Learning from the Garden: A Lifetime Reflection

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It may be the sudden increase of darkness or the fact that I have just celebrated a full year of writing. I have suddenly had the urge to become somewhat more philosophical. Below you will find some light musings built over the last year (and admittedly a bit longer than that) as I have written stories and thoughts for these monthly articles. I encourage you to join me and reflect on the past years as it has been a journey for all of us and remember in this season of celebration to acknowledge your roots. 

In the spring, the sun rises at 5:30 am. In a world familiar to a handful, it is an expectation to be up with the sun. The phrase “burning daylight” is taken quite literally in the business of gardening. 

The world revolves around the sun, the sunlight allows plants to grow under the gentle nurturing touch of an expert gardener. “Expert” is a term used loosely, as one who enjoys the peace and serenity of the green surrounding them. If a single bud droops, whether it be the lack of watering or simply the circle of life, one can suddenly claim the title of a “bad gardener.”

This title, in reality, does not exist. 

It is true, you can only garden successfully if you take the time to learn how a blossom breathes, but it is also true that anyone can garden. Just like children, these living organisms need careful tending. In my experience, a trustworthy gardener will be up shortly after the automatic sprinklers turn on. A cup of coffee later, the gardener will diligently wander out to keep up maintenance, watering plants that were missed by the arching spray of the system, and weeding among the garden that reveals a green thumb’s pride.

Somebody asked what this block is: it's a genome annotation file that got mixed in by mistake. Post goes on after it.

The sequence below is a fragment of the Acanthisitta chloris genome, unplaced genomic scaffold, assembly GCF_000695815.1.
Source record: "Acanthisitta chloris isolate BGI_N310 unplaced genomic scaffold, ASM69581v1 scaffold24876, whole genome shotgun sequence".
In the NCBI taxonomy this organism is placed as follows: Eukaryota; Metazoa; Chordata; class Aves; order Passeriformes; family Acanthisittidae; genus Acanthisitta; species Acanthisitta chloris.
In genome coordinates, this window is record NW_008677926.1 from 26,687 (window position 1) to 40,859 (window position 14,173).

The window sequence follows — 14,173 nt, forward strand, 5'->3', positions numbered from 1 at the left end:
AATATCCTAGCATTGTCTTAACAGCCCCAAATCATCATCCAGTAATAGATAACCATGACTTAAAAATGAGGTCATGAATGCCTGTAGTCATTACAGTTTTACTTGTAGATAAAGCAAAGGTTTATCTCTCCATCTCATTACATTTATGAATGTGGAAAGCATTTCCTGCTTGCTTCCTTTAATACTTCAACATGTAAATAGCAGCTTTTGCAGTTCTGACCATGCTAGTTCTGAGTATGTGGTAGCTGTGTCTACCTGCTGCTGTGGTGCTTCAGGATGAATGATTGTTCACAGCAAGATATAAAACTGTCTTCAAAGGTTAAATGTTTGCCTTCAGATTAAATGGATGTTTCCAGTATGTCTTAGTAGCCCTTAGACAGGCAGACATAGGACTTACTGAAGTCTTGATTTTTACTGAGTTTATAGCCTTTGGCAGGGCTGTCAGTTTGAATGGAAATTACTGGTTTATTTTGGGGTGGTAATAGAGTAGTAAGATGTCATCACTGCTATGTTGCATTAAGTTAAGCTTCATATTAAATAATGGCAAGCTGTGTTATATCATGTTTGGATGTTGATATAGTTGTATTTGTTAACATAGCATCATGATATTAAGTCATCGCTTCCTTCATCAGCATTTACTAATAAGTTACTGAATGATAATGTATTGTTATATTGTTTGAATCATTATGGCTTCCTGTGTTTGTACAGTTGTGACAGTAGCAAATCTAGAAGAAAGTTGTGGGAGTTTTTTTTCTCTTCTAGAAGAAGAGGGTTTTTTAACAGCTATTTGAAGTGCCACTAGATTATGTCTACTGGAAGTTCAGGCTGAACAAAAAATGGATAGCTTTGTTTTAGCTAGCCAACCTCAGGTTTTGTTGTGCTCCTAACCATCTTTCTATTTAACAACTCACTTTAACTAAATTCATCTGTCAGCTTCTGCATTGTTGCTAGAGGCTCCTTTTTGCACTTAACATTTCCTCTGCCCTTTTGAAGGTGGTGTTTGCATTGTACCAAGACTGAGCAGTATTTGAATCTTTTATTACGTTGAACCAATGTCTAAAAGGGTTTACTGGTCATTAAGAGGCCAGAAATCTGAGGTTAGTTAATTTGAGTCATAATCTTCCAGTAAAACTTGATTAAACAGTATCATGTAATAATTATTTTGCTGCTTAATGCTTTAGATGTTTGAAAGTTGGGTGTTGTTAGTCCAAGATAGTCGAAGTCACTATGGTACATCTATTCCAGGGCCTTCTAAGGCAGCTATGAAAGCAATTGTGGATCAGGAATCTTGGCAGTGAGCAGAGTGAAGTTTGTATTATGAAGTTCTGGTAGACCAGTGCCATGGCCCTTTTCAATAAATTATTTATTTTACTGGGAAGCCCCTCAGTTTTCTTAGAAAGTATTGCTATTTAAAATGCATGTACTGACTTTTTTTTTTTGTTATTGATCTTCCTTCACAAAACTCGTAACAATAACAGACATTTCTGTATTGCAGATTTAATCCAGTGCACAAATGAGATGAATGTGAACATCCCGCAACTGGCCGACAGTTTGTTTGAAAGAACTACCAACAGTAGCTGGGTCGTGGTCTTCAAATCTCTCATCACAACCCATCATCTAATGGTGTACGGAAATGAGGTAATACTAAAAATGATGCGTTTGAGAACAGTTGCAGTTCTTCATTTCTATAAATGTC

My father, my mother, and now myself form a growing line of gardeners pushing the limits in the green world of retail plant selling. At the tender age of three, gardening was a language I spoke just as fluently as English. A strange fertilizer of business and passionate plant selling nurtured my mind as I watched my family grow from a handful of shabby greenhouses to the home of the World’s Largest Hanging basket.

Any success and failures our gardens experienced, my family experienced.

Walking into a greenhouse to water baskets, I would watch anxiously to see how much they would grow in the hours that my mother and I spent hand watering every single basket. Gardening is a quiet land of the working world, but it is the wet soil and the tough sprouts shoving their way to the sunlight that teach the most useful lessons. 

The numerous lessons could all be fit into a series of reflections with a crafty name like “The Simplicity of Breathing – a Green Thumb’s take on being a wallflower,” but it is how gardening has shaped my character. 

Gardening can be broken down into desirable traits like patience and hard work. The business of gardening introduces individuality, a competitive nature, and the joy of living passionately. Not many people can take such a cut-throat capitalist view and combine it with the serenity individuals can find in the garden. 

When people look at the world, it is easy to focus on the computer I am typing on, the phone in my pocket, and the overpriced cup of coffee by my side. Many could find this focus a positive attribute when it comes to looking at the world; however, the passion I find in my home is incomparable to the advancements made by the world today. 

If you find a bloom you love, don’t pick it, but rather watch it grow, the worldview enjoyment of watching the natural life of the bloom will last much longer than the disappointment of a wilted stem. My mind has been rooted in the enjoyment of life as we see it now, taking hold of the lessons learned from the garden: the excitement for seasons, the anticipation for rain, and the celebration of a new flower. 

As far as a worldview goes, well, let’s just say that my view is still blooming with time, and I hope you continue to join me in your growing experiences.